Listed below are tips from a fitness professional on how to restart an in-home exercise program if fitness centers close for a second round. These tips are designed to help make the potential second closure just as successful as the first while keeping motivation levels high and consistency on par or above than before.
First and foremost, it is essential to reflect on what you did when fitness centers closed back in March.
During the reflection, it is vital to ask the following questions: “What worked well when I followed the in-home program last time?” “What part of the in-home program did not go as well as you had hoped?" and “What could you change to be more successful?”
#2 Start Planning
After reflecting on what went well, plan and commit to restarting what was most successful. This provides a starting baseline to measure your progress against. Revise what did not work in the first round and add that change to your in-home workout plan. This can take several forms.
For example, you might realize that doing cardio every day was not productive, so you may decide to reduce the number of days in a week when you do cardio to ensure you are more successful in staying consistent with your program.
Another example could be changing your strength training routine; instead of two to three full-body workouts each week, perhaps commit to a push day, pull day, and core day. Whichever plan you decide, write it down to have the information organized just in case you need it.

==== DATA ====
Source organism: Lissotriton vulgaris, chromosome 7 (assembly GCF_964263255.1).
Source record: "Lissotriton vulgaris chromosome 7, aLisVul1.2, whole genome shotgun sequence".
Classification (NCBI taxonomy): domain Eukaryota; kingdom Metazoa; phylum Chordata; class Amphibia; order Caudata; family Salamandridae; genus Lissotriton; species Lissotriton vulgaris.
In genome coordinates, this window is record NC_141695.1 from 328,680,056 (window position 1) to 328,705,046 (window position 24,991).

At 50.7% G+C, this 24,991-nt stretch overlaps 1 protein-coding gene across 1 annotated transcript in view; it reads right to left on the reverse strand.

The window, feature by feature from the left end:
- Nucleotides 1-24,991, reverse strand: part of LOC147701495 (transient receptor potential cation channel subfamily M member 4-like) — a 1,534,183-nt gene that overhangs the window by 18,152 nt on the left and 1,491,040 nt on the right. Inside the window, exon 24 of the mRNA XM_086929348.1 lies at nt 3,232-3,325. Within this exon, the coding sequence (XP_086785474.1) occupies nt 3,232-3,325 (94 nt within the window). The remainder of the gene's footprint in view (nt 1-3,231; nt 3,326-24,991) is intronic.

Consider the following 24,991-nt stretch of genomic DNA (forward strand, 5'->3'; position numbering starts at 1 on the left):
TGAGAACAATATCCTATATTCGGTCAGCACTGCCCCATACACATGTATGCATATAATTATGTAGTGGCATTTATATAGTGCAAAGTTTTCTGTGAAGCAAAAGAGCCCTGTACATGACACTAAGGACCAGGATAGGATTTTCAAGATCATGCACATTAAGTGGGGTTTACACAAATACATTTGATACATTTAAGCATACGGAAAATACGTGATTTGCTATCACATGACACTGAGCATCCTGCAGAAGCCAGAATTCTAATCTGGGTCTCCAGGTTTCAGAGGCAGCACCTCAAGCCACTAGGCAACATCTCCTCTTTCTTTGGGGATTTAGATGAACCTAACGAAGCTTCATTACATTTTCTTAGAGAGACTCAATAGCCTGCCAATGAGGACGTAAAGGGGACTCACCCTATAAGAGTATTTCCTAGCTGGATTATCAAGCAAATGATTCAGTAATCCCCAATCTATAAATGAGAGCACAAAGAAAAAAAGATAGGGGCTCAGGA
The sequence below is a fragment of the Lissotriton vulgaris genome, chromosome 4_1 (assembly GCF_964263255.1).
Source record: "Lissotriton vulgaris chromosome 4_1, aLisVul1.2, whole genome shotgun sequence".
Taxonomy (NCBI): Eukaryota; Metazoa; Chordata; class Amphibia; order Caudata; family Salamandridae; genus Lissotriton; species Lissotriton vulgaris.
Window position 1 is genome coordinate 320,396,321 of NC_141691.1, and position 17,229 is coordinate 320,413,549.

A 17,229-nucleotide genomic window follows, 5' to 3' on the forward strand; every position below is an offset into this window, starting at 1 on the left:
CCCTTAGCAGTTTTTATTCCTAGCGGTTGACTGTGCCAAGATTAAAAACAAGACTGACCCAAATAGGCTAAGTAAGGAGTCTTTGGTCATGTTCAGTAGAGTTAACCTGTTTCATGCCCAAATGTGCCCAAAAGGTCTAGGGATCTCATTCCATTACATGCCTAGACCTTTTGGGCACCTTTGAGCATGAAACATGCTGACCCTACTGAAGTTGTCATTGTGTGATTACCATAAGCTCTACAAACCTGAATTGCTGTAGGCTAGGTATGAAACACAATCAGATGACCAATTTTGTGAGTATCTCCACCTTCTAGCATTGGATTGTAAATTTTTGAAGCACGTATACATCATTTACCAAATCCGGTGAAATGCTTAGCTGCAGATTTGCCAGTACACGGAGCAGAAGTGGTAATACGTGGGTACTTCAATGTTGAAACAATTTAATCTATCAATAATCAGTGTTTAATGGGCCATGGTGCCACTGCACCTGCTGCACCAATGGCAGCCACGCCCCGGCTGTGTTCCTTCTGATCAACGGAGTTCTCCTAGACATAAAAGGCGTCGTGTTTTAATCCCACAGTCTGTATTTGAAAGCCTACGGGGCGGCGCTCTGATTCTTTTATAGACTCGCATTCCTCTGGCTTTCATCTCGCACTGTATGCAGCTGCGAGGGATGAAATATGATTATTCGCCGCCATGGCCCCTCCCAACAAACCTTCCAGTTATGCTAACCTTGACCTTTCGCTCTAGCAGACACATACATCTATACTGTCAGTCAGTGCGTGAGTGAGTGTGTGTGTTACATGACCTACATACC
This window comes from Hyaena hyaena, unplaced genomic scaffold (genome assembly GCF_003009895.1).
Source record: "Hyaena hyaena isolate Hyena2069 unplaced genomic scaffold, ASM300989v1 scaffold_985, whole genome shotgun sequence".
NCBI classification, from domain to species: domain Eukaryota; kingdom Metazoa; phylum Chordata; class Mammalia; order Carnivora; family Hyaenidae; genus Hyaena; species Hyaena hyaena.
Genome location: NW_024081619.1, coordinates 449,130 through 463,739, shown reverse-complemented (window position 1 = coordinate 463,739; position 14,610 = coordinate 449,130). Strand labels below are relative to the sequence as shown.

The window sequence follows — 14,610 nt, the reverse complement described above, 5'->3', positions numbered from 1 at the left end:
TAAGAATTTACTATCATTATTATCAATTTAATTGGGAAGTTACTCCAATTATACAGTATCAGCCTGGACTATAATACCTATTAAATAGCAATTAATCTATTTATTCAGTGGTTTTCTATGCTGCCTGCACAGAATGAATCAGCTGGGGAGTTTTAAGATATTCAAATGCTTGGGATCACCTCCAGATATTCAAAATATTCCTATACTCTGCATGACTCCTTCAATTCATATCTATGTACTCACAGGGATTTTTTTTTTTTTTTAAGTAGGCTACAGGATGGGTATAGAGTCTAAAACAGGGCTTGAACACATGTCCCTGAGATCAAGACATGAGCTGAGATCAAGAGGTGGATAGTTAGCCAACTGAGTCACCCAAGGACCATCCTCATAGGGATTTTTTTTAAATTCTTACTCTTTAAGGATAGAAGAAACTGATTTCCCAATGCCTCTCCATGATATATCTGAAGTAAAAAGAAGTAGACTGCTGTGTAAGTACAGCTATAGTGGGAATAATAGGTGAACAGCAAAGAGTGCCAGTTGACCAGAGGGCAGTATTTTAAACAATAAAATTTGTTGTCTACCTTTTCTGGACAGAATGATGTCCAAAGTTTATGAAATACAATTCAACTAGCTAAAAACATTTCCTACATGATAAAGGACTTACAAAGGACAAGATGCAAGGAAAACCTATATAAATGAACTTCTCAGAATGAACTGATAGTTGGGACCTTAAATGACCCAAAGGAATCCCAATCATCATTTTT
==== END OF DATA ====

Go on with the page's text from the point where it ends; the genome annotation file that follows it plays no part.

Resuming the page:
#3 Include What You Enjoy
As stated above, it is important to set a plan that accentuates what worked well. Similarly, it is also essential to make sure the program incorporates activities you enjoy as well. This will make a difference in how active an individual is in-home and will likely result in a more successful implementation with long-term consistency.
#4 Consider New Equipment Options
If during the initial fitness center closure, you mostly used resistance bands or dumbbells, consider purchasing new equipment that makes you excited to work out in-home. Consider purchasing a kettlebell, TRX suspension trainer, or body bars if you do not have them already.
Another option is getting a door anchor for your resistance bands that help replicate fitness center cable machines. In addition to purchasing equipment, another option is to utilize items you have within the home that you might not have taken advantage of last time.
For example, use a chair in your house to do split-squats or elevated glute-bridges, and/ or use a couch for tricep-dips.